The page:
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8 Top Tips to Adapt your Coaching for Remote

14th Dec 2020
CEO e4enable
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It looks like our changing working patterns may be somewhat here to stay so that makes it even more important to adpat our coaching approach and rhythm to a new remote working reality.

Top Tip #1 : Commit to a regular coaching schedule

Let’s be clear, coaching moments here and there, over a cup of tea, or while in the car on the way to a meeting are no longer possible, and may never return, so now is the time to adapt your 1-2-1 coaching. 

I’d suggest an hour with each of your team every week or every other week but whatever works for you and your situation. 

Make sure it is separate to forecast calls or opportunity reviews and is focused on coaching… it should be prioritised and sacrosanct.  Don’t go cancelling it unless there’s a true emergency.

Top Tip #2: Agree the Goal

Start with setting the goal…What does good look like for the individual?  What do they want to achieve?

Yes, it’s important to understand how that aligns with the goals and competencies for their role but this is all about them. 

When things are in flux, like they may be for some time to come, keep the goal short term. E.g. what do they want to achieve in the next 3 months... If their goal is longer term, break it down to what can be done within the next 3 months to impact that goal.  It’s important now more than ever to have shorter achievable bursts.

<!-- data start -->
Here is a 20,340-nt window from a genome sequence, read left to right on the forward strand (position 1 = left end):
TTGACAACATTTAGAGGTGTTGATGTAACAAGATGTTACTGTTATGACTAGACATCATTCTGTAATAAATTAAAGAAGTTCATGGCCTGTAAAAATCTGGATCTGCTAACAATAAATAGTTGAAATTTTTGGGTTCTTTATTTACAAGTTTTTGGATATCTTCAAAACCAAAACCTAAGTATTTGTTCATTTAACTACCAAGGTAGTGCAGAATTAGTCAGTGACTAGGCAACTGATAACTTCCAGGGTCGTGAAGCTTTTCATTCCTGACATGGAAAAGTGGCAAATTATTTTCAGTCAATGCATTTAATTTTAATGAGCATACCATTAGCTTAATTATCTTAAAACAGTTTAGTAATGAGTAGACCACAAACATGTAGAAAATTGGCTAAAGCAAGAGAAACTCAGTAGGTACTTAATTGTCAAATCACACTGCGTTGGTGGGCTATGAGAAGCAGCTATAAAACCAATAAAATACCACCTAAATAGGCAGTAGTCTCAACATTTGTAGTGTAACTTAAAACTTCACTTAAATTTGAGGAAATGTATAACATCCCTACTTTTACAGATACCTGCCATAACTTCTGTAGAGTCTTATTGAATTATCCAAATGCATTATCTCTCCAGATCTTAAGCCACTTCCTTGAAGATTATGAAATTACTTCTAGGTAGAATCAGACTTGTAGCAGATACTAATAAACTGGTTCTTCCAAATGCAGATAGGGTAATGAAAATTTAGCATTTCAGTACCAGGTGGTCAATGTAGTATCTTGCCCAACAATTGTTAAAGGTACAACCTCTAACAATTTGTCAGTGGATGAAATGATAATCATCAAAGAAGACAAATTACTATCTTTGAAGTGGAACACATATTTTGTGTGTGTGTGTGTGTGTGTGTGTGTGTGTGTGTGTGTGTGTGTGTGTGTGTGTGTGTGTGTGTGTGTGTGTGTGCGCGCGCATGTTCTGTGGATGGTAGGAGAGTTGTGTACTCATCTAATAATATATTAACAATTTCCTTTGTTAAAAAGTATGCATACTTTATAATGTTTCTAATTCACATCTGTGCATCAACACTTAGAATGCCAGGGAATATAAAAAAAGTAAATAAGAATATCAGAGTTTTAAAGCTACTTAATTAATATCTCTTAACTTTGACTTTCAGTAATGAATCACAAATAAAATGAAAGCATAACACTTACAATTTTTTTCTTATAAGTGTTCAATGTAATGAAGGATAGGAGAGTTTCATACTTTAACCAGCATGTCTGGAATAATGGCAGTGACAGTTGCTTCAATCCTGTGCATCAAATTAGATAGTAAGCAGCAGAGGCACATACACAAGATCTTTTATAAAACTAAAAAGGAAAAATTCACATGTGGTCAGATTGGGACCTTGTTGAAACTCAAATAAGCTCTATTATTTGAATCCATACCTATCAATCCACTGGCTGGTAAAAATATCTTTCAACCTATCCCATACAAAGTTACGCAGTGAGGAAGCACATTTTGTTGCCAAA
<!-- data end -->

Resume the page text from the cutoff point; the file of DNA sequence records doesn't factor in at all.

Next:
Top Tip #3: Preparation & Planning

Make sure you give your rep the information and time to prepare in advance of the first session – it is essential that they are driving the conversation, not you.

Use the first session to a) understand their goal (and help them fine tune it if necessary) and b) to assess the reality of where they are now against that goal.  So essentially, this is where I am now and this is where I want to be…

Let’s take Sam.  His goal is “to be a prospecting ninja” – now after clarifying what that means, during our initial coaching discussion, the reality is “today he is struggling to convert his calls into meetings”.

You’ve now got the opening to start planning HOW Sam is going to overcome this challenge.

Top Tip #4: PUT IT IN WRITING!

People are more likely to achieve their goals if they write them down.  You can then use this as your North Star in every coaching conversation – it should be front and centre and referred to often.

Top Tip #5: Set Clear Objectives

To see value and progress from your coaching sessions, it’s a good idea to set objectives between each session that support the goals you’ve agreed.

Accountability for progress is key otherwise each coaching session becomes groundhog Day or a lovely chat about the weather and the latest covid memes...

Use the SMART objective approach – Specific, Measureable, Achievable, Relevant, Timebound…

For example, Sam’s goal was “to be a prospecting ninja”, so our coaching sessions may focus on problem discovery and solution pitch.  I may set an objective to “role play an example call with Eric focusing on uncovering problems” and let’s get it done by next Tuesday.

Aim to allocate at least 1 objective that can be completed between now and your next session but remember the ‘Achievable’ in SMART.

Top Tip #6: Play to Team Strengths

Play to your team strengths and build a shared coaching culture while you’re at it.